For some time we’ve been moaning about how bad most ebooks look, the poor typography, the feeble attempts to make ebooks look like printed books, which they do not resemble in any meaningful way.
The litany of complaints from typographers and book designers includes:
- poor tools for working with ebook files
- poor results from automated systems for converting files to ebooks
- lack of ability to create ebooks that are formatted like print books
- difficult and awkward integration of graphic elements
And the generally poor choices of fonts, settings, and control over the reading experience. Everybody admits it’s true, and we all seem to be waiting for something better to come along.
After I published The Death of Book Design I got an email from Rick Gordon, a graphics professional, about an ePub book he had just completed. He wrote in detail about the processes and procedures he used to format the book and optimize it for viewing on the iPad.
I’m not technical enough to really grasp what Rick was describing, so I asked him to write it up for my blog. While he’s trying to find time to do that, I want to show you the results of his work. Here’s a spread from the book, in the iBooks application:
Here’s another spread. iBooks has a great spread display when you turn the iPad sideways, allowing you more of a “book” feeling:
The charts use the iBook’s ability to zoom graphics. When you double-tap the image, it takes up the entire screen. Notice also the careful typography in this ebook, something we usually never see. (And something I never thought I would say.) The fonts are appropriate, balanced and carefully typeset. Here’s a single page so you can see it better:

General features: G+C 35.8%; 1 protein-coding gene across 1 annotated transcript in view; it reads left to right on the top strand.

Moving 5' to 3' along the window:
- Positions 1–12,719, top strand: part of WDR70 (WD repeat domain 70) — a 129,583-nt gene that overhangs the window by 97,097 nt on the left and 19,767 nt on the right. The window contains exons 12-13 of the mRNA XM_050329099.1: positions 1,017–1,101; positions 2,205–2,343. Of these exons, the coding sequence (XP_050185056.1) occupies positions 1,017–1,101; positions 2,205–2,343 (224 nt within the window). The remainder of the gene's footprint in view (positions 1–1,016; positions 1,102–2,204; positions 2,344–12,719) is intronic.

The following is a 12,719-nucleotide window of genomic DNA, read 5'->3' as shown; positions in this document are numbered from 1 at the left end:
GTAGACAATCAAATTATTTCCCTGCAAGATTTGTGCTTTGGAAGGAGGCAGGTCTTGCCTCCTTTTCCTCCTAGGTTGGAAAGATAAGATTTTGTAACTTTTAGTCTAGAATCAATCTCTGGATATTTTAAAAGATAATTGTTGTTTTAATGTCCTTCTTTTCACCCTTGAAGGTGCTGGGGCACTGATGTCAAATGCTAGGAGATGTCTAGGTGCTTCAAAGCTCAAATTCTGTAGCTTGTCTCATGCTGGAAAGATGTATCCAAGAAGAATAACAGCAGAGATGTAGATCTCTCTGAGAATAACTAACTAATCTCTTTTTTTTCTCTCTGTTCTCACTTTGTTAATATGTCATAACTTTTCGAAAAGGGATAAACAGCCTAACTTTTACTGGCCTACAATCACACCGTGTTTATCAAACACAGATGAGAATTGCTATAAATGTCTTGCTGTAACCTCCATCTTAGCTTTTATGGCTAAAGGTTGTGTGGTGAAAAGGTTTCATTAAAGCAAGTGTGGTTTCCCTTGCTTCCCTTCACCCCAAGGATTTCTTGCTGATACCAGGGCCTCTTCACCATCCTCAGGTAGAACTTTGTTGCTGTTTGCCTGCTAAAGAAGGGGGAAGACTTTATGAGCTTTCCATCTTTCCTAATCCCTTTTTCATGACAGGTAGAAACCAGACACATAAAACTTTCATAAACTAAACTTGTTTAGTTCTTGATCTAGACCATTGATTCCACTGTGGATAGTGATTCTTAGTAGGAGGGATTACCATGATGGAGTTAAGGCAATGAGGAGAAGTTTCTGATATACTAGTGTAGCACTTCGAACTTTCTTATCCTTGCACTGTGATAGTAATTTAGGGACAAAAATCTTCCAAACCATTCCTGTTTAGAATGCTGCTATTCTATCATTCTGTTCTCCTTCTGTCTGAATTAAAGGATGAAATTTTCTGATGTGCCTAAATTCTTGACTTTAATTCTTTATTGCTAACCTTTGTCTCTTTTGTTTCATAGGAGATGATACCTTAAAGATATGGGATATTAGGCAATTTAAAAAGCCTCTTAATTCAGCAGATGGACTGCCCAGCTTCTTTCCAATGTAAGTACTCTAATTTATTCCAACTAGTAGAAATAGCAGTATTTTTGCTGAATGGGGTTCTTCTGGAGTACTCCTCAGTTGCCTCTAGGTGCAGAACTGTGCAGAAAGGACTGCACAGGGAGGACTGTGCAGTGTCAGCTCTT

The whole thing—delicate rules, 2-color composition, pull-quote boxes, bullet and numbered lists—hangs together well, just like in a print book design. Is it perfect? No, but I don’t think that’s the point. Look at this text box set in a sans serif typeface:
This is hyphenated, justified copy that looks fine. It’s not as good as you get from InDesign on your print jobs, but it’s a huge step up from the ebook typography we’ve been seeing.
Okay, here’s one more:
I’ve never seen an ebook that looked more like a printed book. Just looking at this chapter opening is oddly reassuring. Perhaps the future of ebooks will include many directions.
One branch of development will see text escape the confines of a “book” that no longer exists in any real way in digital form. Experiments with ways to display text, the ability to publish texts of any length, and texts amplified with other media are all here or on their way.
But maybe another branch of ebook development will include tasteful book typography, on the same road Rick Gordon is traveling with Marathon, but farther along. These ebooks would unabashedly use the materials and conventions of bookmaking to create digital texts that truly are the inheritors of a grand tradition. Now that would be something.
Look for Rick’s post describing the development of Marathon soon. In the meantime, let me know what you think of this book. Do you know other ebooks that come this close to a printed model? I’d love to see them.
Photo by Martineric